County Seat: Carmel
Year Organized: 1812
Square Miles: 232
40 Gleneida Avenue
Named in honor of General Israel Putnam, a hero of the French and Indian War and the Revolution
County QuickFacts: Census Bureau Quick Facts
Putnam County was taken from Dutchess in 1812; greatest length 21, greatest breadth 12 miles. The Highlands extend across the western part. The highest point is about 1,580 feet above the Hudson. The remainder of the county, though generally uneven, has some handsome plains, with a soil various, and some of it fertile. The mountains abound with iron ore of good quality. Butter, beef, wool, calves, lambs, sheep, fowls, and the many other species of marketing,” are produced here in great quantities for the New York market, and their returns are rapidly enriching the producer. The evidences of prosperity are everywhere visible. Within a few years the lands have doubled in value and price. The county is watered easterly and centrally by the main branches of the Croton. It is divided into six towns. (Historical Collections of the State of New York, Past and Present, John Barber, Clark, Albien & Co., 1851)
Most of the area comprising Putnam County was purchased from the Wappinger Indians by two Dutch speculators in 1691 for a “competent” sum of money. Six years later they sold it to Adolph Philipse, the son of an extremely wealthy merchant, and the land became known as Philipse Patent. Full History at NYSAC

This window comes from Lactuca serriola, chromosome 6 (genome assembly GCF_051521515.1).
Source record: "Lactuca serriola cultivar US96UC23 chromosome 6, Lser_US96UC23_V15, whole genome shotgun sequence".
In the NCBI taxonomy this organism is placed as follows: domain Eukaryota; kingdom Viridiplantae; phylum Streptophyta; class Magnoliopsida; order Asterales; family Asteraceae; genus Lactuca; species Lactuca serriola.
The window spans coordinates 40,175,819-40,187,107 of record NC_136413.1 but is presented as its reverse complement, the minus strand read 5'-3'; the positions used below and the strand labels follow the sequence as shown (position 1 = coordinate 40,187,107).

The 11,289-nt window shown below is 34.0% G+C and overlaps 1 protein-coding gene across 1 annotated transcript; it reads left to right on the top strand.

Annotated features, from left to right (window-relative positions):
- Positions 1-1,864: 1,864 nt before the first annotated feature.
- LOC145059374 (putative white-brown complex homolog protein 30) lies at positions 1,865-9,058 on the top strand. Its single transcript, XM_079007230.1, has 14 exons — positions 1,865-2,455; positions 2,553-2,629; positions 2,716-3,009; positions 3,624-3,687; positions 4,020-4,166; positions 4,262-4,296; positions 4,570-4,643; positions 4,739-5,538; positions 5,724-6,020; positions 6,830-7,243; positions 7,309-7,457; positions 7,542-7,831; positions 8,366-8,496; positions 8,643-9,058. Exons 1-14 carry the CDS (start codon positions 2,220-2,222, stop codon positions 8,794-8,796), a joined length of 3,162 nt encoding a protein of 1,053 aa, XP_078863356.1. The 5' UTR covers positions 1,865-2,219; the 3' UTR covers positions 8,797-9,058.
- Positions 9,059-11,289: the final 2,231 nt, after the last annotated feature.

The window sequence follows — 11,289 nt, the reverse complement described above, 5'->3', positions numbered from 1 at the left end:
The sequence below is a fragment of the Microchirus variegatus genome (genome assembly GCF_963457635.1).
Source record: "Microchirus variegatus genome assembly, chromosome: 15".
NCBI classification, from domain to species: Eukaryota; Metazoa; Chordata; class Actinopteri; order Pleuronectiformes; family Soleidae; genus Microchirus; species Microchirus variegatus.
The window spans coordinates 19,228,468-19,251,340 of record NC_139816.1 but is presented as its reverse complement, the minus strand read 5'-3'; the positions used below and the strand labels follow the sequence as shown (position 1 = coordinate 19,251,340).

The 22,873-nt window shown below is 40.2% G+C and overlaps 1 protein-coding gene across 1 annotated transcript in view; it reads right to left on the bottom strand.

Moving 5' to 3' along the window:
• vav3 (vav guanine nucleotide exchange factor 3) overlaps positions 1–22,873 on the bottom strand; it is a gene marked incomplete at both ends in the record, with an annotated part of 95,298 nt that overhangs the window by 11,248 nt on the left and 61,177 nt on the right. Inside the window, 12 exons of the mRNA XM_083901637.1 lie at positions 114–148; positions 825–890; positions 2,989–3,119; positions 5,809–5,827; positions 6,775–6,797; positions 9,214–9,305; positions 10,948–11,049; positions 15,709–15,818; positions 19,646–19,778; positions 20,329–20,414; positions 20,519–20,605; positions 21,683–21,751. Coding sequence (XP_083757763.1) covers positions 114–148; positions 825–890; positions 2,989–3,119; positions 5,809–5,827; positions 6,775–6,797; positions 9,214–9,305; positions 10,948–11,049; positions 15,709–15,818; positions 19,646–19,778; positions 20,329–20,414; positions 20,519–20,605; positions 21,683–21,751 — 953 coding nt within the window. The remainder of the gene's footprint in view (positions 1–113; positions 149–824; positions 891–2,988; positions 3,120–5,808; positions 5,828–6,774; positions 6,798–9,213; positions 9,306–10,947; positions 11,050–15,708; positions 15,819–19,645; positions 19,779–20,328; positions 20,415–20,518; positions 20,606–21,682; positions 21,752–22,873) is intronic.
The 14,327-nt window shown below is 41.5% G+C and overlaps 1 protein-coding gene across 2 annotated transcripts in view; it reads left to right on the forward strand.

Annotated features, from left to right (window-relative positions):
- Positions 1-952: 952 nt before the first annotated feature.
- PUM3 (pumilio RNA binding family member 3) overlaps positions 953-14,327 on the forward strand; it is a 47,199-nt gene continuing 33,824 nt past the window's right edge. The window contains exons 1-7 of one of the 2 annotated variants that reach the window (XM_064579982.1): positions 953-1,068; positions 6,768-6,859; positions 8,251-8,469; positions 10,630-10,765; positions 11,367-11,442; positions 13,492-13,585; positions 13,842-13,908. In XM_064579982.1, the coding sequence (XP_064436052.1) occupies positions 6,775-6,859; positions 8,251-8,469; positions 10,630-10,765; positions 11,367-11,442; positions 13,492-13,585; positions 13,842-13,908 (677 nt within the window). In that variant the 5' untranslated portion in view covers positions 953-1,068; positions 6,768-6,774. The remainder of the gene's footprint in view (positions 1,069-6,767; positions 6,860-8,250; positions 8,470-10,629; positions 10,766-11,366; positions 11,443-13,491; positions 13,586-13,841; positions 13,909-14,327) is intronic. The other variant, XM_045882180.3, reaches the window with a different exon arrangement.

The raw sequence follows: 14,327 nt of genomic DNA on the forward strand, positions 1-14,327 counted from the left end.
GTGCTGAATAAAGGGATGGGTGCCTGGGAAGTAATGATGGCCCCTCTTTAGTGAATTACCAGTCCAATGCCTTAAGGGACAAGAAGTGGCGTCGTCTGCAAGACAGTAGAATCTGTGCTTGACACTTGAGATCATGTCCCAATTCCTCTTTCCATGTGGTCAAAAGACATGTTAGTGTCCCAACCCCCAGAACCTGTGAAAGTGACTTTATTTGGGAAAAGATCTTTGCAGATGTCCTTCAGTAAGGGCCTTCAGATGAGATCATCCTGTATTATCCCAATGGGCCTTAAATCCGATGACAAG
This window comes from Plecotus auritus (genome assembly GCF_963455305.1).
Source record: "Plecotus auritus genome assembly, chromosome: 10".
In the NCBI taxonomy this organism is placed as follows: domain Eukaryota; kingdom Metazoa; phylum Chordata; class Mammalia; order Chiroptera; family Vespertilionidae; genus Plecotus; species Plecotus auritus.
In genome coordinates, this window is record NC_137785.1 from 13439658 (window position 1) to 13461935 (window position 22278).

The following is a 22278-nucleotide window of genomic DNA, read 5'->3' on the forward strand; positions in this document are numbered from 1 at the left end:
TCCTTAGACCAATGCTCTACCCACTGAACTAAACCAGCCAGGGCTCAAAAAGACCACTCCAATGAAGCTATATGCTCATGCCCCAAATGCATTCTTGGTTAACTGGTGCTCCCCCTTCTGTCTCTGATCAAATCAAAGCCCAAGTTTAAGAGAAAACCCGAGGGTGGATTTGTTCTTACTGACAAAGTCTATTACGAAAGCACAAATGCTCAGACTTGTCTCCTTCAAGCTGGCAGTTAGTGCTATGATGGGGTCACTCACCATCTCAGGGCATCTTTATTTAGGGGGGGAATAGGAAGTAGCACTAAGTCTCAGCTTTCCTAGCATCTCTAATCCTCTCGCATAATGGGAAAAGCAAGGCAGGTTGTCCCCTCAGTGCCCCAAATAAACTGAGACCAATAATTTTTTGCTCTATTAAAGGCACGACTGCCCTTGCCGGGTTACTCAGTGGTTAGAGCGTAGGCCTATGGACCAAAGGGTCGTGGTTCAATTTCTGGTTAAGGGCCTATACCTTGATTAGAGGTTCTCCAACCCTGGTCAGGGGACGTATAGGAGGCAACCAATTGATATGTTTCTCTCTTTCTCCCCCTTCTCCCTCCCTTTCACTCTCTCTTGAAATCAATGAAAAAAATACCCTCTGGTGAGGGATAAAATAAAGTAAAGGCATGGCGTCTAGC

Putnam County is situated in the southeastern part of New York State, between the Hudson River on its west and
the New York-Connecticut border on its east. Putnam is southeast of Newburgh, and it is north of White Plains.
According to the U.S. Census Bureau, the county has a total area of 246 square miles (638 kmē), of which, 231 square miles (599 kmē) of it is land and 15 square miles (39 kmē) of it (6.08%) is water. The terrain of the county is generally hilly. The region of the county nearest the Hudson River is especially so, and is part of the Hudson Highlands. The highest point in Putnam County is Scofield Ridge, with four summits at approximately 1,540 feet (469 m) above sea level. The lowest point is sea level along the Hudson. The Hudson River, named for Henry Hudson, has provided transportation of goods from New York City, north to the Hudson Valley, throughout history
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